For HR professionals (and in general) knowledge is power. The more information we have on a given subject, the better we are able to make solid decisions. It stands to reason that the more companies know about the motivations and desires of the available workforce, the more equipped they are for future workforce planning decisions. That includes both hiring criteria and messaging as well as creating workplace culture that will appeal to their target market.

Here are a few things that companies should consider when writing job descriptions for this new generation of the workforce.


Schedule a strategic planning meeting with key staff to review:

  • Identify Staffing needs
  • Identify retention issues (come back and brainstorm solutions)
  • Review mission and core values-do that need to be updated?
  • Define ways you and your employees live out your core values in your day-to-day work. Be able to explain that to potential employees.
  • Identify top 5 reasons to work for XYZ, Inc.
  • Identify character traits desired (Check out these great short videos from National Business Coach Bill Gulliland on Finding Great Help, Hiring Top Talent Step 1, Hiring Top Talent Step 2.)
  • Be realistic about job descriptions in relation to capacity and ability. It might be more cost-effective to hire two part-time employees for one labor-intense job.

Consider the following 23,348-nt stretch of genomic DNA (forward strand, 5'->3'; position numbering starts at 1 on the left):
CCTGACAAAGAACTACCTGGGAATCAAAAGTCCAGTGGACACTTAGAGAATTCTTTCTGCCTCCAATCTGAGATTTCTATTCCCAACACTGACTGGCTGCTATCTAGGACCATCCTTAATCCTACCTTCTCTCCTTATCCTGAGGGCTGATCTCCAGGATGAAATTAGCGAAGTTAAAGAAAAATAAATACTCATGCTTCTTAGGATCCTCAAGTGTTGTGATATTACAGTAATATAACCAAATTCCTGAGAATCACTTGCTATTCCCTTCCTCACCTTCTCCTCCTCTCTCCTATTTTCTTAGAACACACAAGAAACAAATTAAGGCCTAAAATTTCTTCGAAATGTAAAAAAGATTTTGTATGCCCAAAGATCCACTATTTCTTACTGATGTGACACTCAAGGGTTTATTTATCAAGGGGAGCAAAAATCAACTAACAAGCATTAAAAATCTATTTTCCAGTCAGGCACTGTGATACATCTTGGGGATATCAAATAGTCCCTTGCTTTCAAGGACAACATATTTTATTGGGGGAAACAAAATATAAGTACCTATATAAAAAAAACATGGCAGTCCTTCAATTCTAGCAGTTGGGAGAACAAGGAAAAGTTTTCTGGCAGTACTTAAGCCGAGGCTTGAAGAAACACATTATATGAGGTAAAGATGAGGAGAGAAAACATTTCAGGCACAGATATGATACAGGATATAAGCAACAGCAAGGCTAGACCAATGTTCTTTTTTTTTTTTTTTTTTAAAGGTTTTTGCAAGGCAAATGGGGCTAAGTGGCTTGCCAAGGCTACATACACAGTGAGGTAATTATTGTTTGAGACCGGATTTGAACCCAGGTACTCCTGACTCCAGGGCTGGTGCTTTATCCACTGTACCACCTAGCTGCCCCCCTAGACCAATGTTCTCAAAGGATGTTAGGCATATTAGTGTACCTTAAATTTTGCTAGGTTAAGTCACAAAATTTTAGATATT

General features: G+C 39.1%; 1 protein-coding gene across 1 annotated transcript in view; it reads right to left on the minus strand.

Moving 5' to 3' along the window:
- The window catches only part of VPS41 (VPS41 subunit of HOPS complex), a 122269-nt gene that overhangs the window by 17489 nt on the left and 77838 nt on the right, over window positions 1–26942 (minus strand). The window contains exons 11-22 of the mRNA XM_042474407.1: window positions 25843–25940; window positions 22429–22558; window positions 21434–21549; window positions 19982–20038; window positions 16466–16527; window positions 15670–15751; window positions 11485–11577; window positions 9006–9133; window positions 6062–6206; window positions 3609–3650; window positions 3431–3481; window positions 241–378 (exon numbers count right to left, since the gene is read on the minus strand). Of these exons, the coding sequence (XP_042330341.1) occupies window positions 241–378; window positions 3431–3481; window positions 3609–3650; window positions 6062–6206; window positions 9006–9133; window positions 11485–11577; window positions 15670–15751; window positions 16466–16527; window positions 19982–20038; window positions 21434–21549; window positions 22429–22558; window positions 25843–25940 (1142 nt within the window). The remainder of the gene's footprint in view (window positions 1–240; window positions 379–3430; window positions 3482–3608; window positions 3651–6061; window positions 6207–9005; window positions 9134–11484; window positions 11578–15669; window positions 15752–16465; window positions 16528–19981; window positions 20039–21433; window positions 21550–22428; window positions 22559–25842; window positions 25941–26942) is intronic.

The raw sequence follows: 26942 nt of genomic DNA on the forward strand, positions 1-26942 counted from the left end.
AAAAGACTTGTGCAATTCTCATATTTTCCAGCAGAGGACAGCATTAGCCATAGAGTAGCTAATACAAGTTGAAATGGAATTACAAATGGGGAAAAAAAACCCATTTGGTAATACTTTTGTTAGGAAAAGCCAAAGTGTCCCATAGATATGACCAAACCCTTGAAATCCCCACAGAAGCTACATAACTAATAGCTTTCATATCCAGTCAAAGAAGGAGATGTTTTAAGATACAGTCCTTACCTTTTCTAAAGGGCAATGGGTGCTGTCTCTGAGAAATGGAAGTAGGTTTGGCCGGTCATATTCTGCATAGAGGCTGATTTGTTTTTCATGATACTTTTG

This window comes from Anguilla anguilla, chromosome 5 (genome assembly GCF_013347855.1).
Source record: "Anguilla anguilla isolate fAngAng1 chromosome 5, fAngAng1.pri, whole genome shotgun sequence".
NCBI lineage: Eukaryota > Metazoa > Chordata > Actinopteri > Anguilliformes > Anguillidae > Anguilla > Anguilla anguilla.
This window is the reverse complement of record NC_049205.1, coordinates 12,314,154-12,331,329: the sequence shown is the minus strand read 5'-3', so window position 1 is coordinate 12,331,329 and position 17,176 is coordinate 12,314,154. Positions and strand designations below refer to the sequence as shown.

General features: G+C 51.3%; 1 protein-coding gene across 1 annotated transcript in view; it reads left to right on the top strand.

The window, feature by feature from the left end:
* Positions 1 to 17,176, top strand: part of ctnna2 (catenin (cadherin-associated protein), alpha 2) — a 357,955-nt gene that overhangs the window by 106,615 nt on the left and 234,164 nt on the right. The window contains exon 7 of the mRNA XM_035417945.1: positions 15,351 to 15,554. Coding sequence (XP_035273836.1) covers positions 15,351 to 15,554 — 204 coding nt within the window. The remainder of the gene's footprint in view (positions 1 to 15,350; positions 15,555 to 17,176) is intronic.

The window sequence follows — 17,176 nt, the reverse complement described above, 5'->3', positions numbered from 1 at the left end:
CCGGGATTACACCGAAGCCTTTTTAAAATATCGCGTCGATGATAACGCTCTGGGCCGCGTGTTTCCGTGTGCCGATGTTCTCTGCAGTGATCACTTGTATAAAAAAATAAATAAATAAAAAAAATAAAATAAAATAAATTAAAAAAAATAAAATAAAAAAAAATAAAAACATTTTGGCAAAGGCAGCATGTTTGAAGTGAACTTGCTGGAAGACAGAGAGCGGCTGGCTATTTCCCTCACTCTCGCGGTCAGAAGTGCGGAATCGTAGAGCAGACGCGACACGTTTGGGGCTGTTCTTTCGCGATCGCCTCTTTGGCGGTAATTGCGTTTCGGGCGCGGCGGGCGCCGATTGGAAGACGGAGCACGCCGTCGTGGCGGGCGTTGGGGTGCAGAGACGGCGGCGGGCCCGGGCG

• Identify target market (where are those people likely to be)
  • Create messaging that is genuine and has the voice and tone that will attract your market.
  • Evaluate the jobs you are advertising. If it seems extreme to you, potential workers are not going to apply.
  • Consider creating apprenticeships where younger workers can come alongside experienced workers and learn. This creates a pipeline for quality workers as the Baby Boomers age out of the workforce.
  • Create or update your HR system to ensure you can deliver what you promise.
  • Do you currently or can you offer remote work or flex time?
  • Consider creating a childcare benefit as an option for working parents. (If one of the parents has healthcare with their job and childcare prevents the other from working, offering the option of a childcare benefit may remove a barrier for that potential employee.)
  • Consider involving employees (where appropriate) in brainstorming sessions monthly on ways to improve the company. Employees that feel valued will be more loyal and engaged.
  • How is your company making a meaningful impact in the community? Can you add monthly volunteer days to offer community investment as well as team-building among the staff?
  • Can your company partner with a local nonprofit that aligns with your mission and values? Find creative and engaging ways your company and employees can participate. This creates a sense of community spirit and meaningful work.

This work takes intention and time but the ROI is valuable human capital. It will prepare your company for the reality of a changing workforce. Since 2020, our businesses have had to deal with more change than most see in their lifetimes. Getting positions filled and people back to work is going to take a collaborative effort. We all should be embracing a marathon mindset as we build an environment conducive to an evolving workforce.

The McDowell Chamber of Commerce has the resources and connections to help your business transition to meet today’s market needs. Contact us at [email protected] or call 828.652.4240.